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Emmanuel Pisarra graduated from the Paris Institute of Political Studies (Sciences Po) with a Master’s Degree in Public Affairs. As a student, he pursued internships at UniFrance's Japanese office and TF1 International. In 2015, he joined Paris-based Doc & Film International, where he eventually managed sales and acquisitions, handling titles such as the Academy Award-nominated Fire at Sea and the complete works of Frederick Wiseman. In 2018, he moved to Kinology to manage film sales and acquisitions, working on titles including Terry Gilliam's The Man Who Killed Don Quixote, the 2019 Sundance and Locarno hit Greener Grass, and the upcoming Leos Carax film Annette, starring Adam Driver and Marion Cotillard.
A few months ago, I found myself on board a plane to New York City, on my way to UniFrance’s Rendez-Vous with French Cinema. It was early March and COVID-19 was catching up with the West, still in a blur, somewhere between nonchalant disbelief and growing panic. Yet, immersed in the Big Apple’s symphony of honks and sirens, gathered in the grand, comforting surroundings of Lincoln Center, we kept going, a group of familiar, friendly faces reunited to discuss market trends and mutations, to keep building or recreating hope and strength for our beloved film industry. Soon enough, I was on a different plane, this time towards Miami where I would meet with Latin American buyers, pitching our new line-up and discussing their latest slates. The sales agent ballet: staged in airport terminals, hotel conference rooms, exhibiting centers, movie theaters, seafront terraces and skyscraper rooftops. Playing monthly, all over the world. Executed in duets with distributors, festival programmers, producers; in groups with fellow sales agents. This had been the exhilarating performance of my past six years, a whirlwind, a marathon more than a dance, really, but one we ran together with people – clients, partners, competitors – that soon became new members of a community, often friends, an extended family fueled and connected by the same passion and desire for motion pictures. I took one last plane to Paris, our President announced we would all be staying home, borders were closing along with everything else. That was it. Stop. No more marathon.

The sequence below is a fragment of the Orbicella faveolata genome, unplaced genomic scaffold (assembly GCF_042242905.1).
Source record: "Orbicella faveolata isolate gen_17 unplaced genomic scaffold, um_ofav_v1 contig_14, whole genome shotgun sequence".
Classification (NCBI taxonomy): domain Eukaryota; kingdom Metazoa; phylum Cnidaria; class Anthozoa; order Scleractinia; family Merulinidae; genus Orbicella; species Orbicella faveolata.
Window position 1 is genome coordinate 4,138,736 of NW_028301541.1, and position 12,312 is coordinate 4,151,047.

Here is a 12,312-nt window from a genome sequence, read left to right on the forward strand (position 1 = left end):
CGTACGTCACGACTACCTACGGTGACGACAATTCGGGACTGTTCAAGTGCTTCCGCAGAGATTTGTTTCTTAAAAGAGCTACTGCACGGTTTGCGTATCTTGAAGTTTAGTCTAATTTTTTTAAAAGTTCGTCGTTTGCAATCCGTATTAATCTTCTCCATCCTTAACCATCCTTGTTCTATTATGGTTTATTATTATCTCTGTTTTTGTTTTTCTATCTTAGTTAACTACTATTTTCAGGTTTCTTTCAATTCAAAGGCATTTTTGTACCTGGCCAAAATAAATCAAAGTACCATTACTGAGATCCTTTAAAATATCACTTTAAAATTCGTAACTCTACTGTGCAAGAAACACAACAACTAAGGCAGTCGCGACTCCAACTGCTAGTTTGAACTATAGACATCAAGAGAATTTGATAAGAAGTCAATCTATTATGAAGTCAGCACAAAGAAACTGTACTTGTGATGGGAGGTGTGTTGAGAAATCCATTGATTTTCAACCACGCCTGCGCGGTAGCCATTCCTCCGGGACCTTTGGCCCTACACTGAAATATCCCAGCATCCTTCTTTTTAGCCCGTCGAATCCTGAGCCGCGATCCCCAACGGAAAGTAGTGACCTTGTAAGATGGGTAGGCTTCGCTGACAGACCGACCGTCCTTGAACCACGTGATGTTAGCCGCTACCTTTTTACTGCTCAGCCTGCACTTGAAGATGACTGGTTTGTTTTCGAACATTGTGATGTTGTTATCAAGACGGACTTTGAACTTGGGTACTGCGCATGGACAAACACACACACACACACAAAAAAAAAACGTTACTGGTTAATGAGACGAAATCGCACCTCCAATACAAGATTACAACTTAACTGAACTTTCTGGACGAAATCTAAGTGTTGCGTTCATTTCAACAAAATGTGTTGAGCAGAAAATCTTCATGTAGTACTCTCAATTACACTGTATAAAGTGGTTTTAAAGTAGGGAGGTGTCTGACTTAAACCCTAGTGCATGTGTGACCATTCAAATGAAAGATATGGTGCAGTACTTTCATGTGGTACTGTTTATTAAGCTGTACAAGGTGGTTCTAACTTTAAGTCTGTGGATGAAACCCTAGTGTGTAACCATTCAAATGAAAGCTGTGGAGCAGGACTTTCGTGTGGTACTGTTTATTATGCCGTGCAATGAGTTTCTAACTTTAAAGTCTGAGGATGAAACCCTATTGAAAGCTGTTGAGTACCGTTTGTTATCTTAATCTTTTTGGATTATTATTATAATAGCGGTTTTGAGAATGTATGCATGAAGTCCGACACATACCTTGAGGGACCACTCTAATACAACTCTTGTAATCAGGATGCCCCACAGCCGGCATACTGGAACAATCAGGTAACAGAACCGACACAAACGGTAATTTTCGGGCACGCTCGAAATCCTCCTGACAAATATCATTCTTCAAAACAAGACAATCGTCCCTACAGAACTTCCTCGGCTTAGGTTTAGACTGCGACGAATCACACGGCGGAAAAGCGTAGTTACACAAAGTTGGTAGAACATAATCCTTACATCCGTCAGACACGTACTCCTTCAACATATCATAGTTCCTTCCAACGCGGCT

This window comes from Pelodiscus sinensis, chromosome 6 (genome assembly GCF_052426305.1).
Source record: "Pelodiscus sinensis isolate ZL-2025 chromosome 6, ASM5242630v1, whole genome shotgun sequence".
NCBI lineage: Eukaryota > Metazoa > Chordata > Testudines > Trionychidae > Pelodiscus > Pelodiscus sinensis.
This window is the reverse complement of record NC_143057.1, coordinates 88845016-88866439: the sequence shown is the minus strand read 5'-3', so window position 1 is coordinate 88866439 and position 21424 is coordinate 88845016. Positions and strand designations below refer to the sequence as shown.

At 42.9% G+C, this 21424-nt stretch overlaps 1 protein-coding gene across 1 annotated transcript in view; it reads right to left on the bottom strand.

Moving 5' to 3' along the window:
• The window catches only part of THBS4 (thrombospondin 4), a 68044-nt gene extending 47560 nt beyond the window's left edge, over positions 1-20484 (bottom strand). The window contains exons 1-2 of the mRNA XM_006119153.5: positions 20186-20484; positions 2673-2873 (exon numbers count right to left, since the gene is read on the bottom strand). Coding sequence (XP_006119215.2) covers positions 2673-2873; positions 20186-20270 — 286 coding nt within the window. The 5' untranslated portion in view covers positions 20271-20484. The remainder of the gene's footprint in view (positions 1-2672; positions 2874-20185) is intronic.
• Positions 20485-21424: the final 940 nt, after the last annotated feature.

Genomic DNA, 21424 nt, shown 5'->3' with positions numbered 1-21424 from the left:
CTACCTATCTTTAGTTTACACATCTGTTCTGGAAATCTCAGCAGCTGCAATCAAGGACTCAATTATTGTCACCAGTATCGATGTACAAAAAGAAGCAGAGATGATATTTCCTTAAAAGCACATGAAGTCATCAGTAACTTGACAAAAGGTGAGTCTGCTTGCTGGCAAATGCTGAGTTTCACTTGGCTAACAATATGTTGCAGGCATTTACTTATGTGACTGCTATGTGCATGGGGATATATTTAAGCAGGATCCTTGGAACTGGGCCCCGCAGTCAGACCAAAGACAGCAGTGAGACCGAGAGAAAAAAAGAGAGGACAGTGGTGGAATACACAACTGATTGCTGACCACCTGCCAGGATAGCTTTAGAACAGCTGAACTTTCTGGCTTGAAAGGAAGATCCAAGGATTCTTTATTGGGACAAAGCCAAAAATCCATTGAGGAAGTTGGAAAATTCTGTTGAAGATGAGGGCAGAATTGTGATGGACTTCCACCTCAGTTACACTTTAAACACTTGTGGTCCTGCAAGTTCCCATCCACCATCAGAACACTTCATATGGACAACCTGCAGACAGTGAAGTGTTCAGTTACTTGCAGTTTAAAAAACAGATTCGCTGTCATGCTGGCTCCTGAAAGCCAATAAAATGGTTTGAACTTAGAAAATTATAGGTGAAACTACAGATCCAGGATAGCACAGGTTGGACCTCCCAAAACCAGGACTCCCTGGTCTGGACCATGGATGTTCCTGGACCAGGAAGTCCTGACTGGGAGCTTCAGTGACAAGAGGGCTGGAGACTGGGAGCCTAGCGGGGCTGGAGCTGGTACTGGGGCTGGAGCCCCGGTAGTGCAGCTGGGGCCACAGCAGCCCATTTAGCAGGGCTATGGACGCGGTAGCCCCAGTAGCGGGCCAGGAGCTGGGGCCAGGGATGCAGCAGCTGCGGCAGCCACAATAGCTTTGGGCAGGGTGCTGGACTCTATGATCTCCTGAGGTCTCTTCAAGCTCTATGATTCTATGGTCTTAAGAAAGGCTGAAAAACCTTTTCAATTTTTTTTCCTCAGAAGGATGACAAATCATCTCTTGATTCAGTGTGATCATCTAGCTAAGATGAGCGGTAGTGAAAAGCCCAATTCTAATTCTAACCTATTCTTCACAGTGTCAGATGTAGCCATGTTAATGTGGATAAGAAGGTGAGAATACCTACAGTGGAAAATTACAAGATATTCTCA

Silence. Stillness. Social distancing. After years of constant movement, hitting the pause button came as a shock. As news of postponed and canceled festivals piled up, as movie theaters all around the world historically locked their doors, sadness and concern struggled against relentless optimism. I read as many scripts as I could. I signed up for an online UCLA class on film financing. Work continued through deals with TV channels, VOD platforms and distributors from countries less hit by the virus or preparing for better days; through regular catch-up or strategic calls with colleagues and countless emails, WhatsApp texts and Zoom meetings. Little by little, this new, at-home rhythm revealed how our old ways might have moved at an excessive pace. How taking the time to reflect, to dissect, to share was as important as ever and actually made things click and new, bright ideas pop up. How questioning our practices, our strategies and our goals, our morals and values in the face of social, political and ecological unrest was long overdue. How the constant travel and market-hopping could be rethought and redesigned in a more sustainable way. What it also confirmed was the everlasting power of film and storytelling. I read so many novels I had piled up but could never find the time to open pre-lockdown, watched countless TV series, listened to exciting podcasts. And almost every night I immersed myself in either Hollywood classics, French New Wave favorites or the many, many recent releases I had missed when on my various work trips. Stories and film were an anchor. In late June, the online Cannes film market came as a particularly energizing moment, powered by the will of participants to keep our community thriving, by the joy of finally “meeting” again. The same week, movie theaters reopened in Paris. The first film I saw was Jan Komasa’s Corpus Christi, a film about the power of make-belief, of storytelling and how it can create hope, not to say faith, in even the bleakest of times.
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